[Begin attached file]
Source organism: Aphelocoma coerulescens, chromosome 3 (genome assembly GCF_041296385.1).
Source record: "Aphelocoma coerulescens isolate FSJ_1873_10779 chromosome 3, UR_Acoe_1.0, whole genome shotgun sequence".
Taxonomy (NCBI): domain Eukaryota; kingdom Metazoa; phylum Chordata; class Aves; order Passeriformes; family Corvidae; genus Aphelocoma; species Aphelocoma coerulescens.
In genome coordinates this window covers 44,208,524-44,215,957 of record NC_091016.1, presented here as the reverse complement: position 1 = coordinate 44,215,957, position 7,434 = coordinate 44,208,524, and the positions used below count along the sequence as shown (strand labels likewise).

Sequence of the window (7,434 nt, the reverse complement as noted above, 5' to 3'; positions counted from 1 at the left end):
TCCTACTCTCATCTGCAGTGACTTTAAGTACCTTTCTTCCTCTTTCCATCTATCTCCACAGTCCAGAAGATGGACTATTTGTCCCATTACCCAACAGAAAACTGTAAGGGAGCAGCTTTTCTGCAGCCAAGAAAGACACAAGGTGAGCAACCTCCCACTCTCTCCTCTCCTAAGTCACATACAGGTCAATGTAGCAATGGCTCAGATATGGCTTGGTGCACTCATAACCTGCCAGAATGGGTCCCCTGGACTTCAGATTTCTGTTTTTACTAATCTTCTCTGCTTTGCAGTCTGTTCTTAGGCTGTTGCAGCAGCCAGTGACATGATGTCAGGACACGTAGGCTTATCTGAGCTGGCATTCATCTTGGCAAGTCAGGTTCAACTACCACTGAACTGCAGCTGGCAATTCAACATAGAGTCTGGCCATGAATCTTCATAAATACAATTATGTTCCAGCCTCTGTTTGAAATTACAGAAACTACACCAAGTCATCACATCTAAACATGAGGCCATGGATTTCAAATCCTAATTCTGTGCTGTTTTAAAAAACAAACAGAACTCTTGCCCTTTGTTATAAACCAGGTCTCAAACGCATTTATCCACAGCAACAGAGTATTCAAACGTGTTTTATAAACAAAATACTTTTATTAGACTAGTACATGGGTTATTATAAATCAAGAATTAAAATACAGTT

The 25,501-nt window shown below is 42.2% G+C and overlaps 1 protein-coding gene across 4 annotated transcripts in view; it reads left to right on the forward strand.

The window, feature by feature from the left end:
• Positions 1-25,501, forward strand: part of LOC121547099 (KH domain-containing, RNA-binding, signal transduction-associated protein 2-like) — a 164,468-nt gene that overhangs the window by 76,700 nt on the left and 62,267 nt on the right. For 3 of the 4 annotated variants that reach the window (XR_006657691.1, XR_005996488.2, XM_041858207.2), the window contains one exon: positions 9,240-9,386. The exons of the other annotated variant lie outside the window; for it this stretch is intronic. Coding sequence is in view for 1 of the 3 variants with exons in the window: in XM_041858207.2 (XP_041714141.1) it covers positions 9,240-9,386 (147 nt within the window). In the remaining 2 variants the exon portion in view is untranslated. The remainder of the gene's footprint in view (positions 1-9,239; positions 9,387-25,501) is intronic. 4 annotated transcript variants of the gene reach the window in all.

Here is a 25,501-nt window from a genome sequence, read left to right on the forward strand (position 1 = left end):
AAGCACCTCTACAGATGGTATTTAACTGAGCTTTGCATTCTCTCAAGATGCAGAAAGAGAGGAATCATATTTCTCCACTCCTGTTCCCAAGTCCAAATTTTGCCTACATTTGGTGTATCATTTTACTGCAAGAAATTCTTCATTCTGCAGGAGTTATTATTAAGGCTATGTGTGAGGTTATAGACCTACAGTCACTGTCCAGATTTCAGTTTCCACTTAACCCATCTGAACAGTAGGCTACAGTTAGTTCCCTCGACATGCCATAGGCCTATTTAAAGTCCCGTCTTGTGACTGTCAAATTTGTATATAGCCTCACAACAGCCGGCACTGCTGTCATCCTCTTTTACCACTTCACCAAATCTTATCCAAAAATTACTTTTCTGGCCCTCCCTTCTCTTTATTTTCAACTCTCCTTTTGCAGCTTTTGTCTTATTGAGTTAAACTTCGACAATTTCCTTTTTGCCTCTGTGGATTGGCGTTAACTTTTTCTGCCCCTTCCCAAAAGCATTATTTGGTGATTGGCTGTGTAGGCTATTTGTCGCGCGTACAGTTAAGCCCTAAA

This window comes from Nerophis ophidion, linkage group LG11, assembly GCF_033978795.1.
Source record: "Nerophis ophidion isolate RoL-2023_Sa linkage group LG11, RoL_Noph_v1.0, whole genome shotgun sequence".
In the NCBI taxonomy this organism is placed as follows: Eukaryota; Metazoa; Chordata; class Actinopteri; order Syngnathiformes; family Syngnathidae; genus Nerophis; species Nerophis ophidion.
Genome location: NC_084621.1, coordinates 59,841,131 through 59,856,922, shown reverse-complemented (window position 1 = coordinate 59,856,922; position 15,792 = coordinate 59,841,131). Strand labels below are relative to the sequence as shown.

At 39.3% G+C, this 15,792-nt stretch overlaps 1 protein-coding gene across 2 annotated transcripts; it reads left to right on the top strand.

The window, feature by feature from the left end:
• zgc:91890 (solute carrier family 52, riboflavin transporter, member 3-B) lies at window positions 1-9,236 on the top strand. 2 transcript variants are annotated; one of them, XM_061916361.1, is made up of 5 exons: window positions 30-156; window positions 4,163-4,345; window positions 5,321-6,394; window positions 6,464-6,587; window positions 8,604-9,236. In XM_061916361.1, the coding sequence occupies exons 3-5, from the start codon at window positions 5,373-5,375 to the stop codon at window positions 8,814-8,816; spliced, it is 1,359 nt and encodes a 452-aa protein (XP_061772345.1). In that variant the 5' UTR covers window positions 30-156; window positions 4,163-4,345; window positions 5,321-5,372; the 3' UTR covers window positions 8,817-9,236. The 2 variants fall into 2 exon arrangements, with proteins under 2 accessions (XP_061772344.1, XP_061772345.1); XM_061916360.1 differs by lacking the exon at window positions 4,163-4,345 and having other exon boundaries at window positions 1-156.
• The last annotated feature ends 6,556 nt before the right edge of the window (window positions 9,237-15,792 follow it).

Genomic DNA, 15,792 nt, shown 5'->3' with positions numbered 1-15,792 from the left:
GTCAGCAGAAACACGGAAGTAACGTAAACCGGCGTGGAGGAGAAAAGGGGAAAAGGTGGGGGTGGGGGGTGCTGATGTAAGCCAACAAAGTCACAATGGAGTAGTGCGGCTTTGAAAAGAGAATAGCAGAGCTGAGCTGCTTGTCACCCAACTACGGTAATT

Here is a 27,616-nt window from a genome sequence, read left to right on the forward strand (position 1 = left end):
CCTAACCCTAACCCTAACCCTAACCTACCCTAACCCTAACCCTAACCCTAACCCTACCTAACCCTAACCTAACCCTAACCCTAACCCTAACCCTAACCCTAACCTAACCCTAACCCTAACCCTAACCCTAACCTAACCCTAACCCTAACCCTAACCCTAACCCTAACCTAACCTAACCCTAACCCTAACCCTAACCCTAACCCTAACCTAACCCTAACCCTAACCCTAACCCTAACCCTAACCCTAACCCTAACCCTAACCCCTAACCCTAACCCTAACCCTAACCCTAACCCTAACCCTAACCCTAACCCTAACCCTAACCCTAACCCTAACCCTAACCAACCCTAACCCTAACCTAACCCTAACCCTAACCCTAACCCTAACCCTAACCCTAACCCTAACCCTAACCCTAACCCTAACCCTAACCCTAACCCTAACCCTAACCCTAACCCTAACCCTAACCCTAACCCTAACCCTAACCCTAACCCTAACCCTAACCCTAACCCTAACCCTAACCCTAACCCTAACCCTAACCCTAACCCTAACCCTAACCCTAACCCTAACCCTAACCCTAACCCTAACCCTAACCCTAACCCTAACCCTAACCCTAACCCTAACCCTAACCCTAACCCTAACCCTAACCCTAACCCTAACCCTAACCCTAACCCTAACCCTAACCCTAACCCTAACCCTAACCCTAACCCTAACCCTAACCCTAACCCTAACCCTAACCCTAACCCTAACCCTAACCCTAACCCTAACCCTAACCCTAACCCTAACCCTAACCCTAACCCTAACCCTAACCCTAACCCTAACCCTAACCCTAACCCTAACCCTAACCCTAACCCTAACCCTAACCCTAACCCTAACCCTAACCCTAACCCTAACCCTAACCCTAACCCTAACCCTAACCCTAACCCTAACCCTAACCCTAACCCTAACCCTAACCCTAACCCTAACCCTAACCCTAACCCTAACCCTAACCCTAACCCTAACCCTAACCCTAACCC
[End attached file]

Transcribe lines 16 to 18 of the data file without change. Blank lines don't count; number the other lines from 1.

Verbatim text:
At 39.3% G+C, this 15,792-nt stretch overlaps 1 protein-coding gene across 2 annotated transcripts; it reads left to right on the top strand.

The window, feature by feature from the left end:
• zgc:91890 (solute carrier family 52, riboflavin transporter, member 3-B) lies at window positions 1-9,236 on the top strand. 2 transcript variants are annotated; one of them, XM_061916361.1, is made up of 5 exons: window positions 30-156; window positions 4,163-4,345; window positions 5,321-6,394; window positions 6,464-6,587; window positions 8,604-9,236. In XM_061916361.1, the coding sequence occupies exons 3-5, from the start codon at window positions 5,373-5,375 to the stop codon at window positions 8,814-8,816; spliced, it is 1,359 nt and encodes a 452-aa protein (XP_061772345.1). In that variant the 5' UTR covers window positions 30-156; window positions 4,163-4,345; window positions 5,321-5,372; the 3' UTR covers window positions 8,817-9,236. The 2 variants fall into 2 exon arrangements, with proteins under 2 accessions (XP_061772344.1, XP_061772345.1); XM_061916360.1 differs by lacking the exon at window positions 4,163-4,345 and having other exon boundaries at window positions 1-156.